I was very sad to read the news of the recent death of Coosje van Bruggen. Henry sent me the NY Times Obituary this afternoon, which I reprinted below.
I spent a great deal of time studying Coosje van Bruggen and her partner, Claes Oldenburg as part of my project, Art and Play. They were a great example of collaborators. In fact, I love the story included in her obituary about her response to the trowel sculpture Oldenburg created for her. What a way to get someone’s attention.
Coosje van Bruggen, Sculptor, Dies at 66
By CAROL KINO
Coosje van Bruggen, a critic, art historian and artist known for the colorful public sculptures she created around the world with her husband, the Pop artist Claes Oldenburg, died on Saturday in Los Angeles. She was 66 and had homes in New York and Beaumont-sur-Dême in the Loire Valley, France.
The cause was metastatic breast cancer, said Andrea Glimcher, director of communications at PaceWildenstein, which has represented Ms. van Bruggen since 1990.
Over three decades, Ms. van Bruggen and Mr. Oldenburg created more than 40 public sculptures for parks, urban centers and museums. Typically, each piece depicts a monumentally sized object that often comments archly on its surroundings, like the giant up-ended “Flashlight” (1981), 38 feet tall and installed at the University of Las Vegas, or “Bicyclette Ensevelie” (“Buried Bicycle,” 1990), a mammoth bicycle that appears to be half-buried at Parc de la Villette in Paris.
Although their projects often engendered controversy, Ms. van Bruggen always adopted a matter-of-fact approach to persuading civic governments and mayors to embrace them.
“I’m the daughter of a physician,” she said in a 2006 interview, “and I always feel that every piece is a diagnosis.” Ms. van Bruggen was born on June 6, 1942, in Groningen, the Netherlands. While she was growing up, her father, a doctor, held a weekly salon for writers and painters at the family home, and she and her siblings were encouraged to participate. She went on to study art history at the Rijks University of Groningen, obtaining a graduate degree in 1967.
That year, she became an assistant curator at the Stedelijk Museum in Amsterdam, working with environmental artists like Doug Wheeler, Larry Bell, and the members of the Dutch avant-garde.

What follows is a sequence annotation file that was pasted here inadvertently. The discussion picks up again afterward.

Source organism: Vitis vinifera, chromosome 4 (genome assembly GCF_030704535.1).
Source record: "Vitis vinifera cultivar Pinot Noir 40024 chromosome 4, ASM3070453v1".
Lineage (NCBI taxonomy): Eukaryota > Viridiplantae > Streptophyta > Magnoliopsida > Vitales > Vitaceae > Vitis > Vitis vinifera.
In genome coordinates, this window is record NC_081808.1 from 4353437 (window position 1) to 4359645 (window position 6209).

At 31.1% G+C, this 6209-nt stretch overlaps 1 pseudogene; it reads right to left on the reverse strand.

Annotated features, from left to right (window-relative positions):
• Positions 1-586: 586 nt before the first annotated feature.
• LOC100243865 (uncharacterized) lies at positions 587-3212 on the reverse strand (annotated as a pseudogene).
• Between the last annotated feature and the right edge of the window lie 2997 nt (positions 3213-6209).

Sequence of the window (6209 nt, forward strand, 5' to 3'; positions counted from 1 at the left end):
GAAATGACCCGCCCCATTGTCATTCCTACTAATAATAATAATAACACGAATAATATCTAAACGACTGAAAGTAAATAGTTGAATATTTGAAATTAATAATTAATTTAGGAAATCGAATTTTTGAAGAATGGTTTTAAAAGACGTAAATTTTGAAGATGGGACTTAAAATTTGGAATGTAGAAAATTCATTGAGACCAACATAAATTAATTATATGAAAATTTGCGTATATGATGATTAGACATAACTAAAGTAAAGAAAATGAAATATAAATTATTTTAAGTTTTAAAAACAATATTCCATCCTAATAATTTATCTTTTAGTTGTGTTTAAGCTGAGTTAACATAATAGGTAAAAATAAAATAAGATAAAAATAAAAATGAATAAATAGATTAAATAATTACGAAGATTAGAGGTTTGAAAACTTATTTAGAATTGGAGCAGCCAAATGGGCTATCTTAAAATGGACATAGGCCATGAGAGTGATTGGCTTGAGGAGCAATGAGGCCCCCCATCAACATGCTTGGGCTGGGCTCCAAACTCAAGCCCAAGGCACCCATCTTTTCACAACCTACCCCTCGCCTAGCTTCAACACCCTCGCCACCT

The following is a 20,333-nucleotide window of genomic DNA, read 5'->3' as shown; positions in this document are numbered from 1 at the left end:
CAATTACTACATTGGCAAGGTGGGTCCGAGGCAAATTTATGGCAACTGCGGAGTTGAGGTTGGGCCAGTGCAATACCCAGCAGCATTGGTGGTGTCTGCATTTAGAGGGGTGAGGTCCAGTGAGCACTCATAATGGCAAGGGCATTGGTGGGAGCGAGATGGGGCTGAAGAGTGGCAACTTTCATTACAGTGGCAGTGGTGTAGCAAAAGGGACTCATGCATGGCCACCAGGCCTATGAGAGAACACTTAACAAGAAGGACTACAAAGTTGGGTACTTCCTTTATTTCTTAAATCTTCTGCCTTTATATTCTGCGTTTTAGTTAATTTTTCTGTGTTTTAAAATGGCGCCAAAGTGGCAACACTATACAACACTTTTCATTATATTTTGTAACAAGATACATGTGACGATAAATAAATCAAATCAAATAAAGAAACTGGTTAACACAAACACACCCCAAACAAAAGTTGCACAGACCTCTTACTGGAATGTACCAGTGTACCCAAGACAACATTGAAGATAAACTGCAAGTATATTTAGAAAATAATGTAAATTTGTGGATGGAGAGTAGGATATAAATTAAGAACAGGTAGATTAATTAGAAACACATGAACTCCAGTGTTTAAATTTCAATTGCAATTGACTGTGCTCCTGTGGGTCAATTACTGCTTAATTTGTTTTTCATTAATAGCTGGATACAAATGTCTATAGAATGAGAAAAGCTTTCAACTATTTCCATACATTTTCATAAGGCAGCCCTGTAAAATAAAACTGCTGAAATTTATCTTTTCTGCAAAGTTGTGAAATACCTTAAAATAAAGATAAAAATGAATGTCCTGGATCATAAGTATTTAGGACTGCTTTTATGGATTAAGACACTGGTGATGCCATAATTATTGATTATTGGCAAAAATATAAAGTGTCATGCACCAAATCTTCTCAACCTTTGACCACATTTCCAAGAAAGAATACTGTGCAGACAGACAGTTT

“I belong to the first Conceptual generation,” she told Artnews in 1990. “I was involved when Jan Dibbets dug up the foundations of the Stedelijk and Ger van Elk made a sidewalk out of bathroom tiles. I wanted to push the parameters of art.”
Along the way, she married her first husband and had two children.
In 1970, Mr. Oldenburg, the Swedish-born giant of American Pop, arrived at the museum to install a traveling retrospective, and Ms. van Bruggen, 13 years his junior, was assigned to help. Although Mr. Oldenburg was smitten, their initial meeting went badly.
“I had a lot of anti-American feelings,” Ms. van Bruggen told Artnews. “I thought, ‘Here is a typical imperialist American artist.’“
Their courtship didn’t take off until 1975, by which time Ms. van Bruggen was divorced and teaching art history at the Academy of Fine Arts in Enschede.
Their first collaboration came in 1976, when Mr. Oldenburg was commissioned to rework “Trowel I,” a 1971 sculpture of an oversize garden tool, for the grounds of the Kröller-Müller museum in Otterlo, the Netherlands. At one point, Ms. van Bruggen recounted later, “Claes said, ‘I made the trowel for you.’ I said, ‘It is not for me, and I don’t like it!’ ”
At her urging, he changed its color from silver to the bright blue of Dutch workmen’s overalls, and placed it where the garden became wild parkland, to underscore its function.
They married in 1977.
The next year, Ms. van Bruggen moved to New York, and they began working together in earnest.
Although critics often looked askance at Ms. van Bruggen’s participation in what was often perceived as Mr. Oldenburg’s work and sometimes even refused to credit her, the couple maintained that theirs was a true collaboration. They conceived their ideas jointly, but he did the drawing while she chose the colors and handled the work’s fabrication and siting. Ms. van Bruggen often described their working process as “a unity of opposites.”
At her instigation, too, they branched out into indoor installations and performance. In 1985 they collaborated on “Il Corso del Coltello” (“The Course of the Knife”) a performance piece in Venice, Italy, with the architect Frank Gehry, whom Ms. van Bruggen had met in 1982, when she was on the selection committee for Documenta, the important contemporary art show in Kassel, Germany.
Ms. van Bruggen maintained an independent career as a critic, writing monographs on her husband’s early work as well as that of Bruce Nauman, John Baldessari, Hanne Darboven and Mr. Gehry’s design for the Guggenheim Bilbao.
Together with Mr. Oldenburg, Ms. van Bruggen has been the subject of nearly 40 exhibitions, the most extensive of which was “Sculpture by the Way,” a 2006 retrospective at the Castello di Rivoli Museum of Contemporary Art in Turin, Italy, which later traveled to the Fundació Joan Miró in Barcelona.Ms. van Bruggen became an American citizen in 1993. In addition to Mr. Oldenburg, her survivors include two children, Paulus Kapteyn of Jersey City and Maartje Oldenburg of London; two grandchildren; and three siblings: Dirk van Bruggen and Hanneke van Bruggen Rous, both of Amsterdam, and Jaap van Bruggen of Katete, Zambia.
The couple’s final project together is “Tumbling Tacks,” to be installed in May at the Kistefos Museum, in a former paper mill on the banks of a river near Oslo. The sculpture consists of four 18-foot-wide thumbtacks that appear to be hurtling down a hillside toward the museum.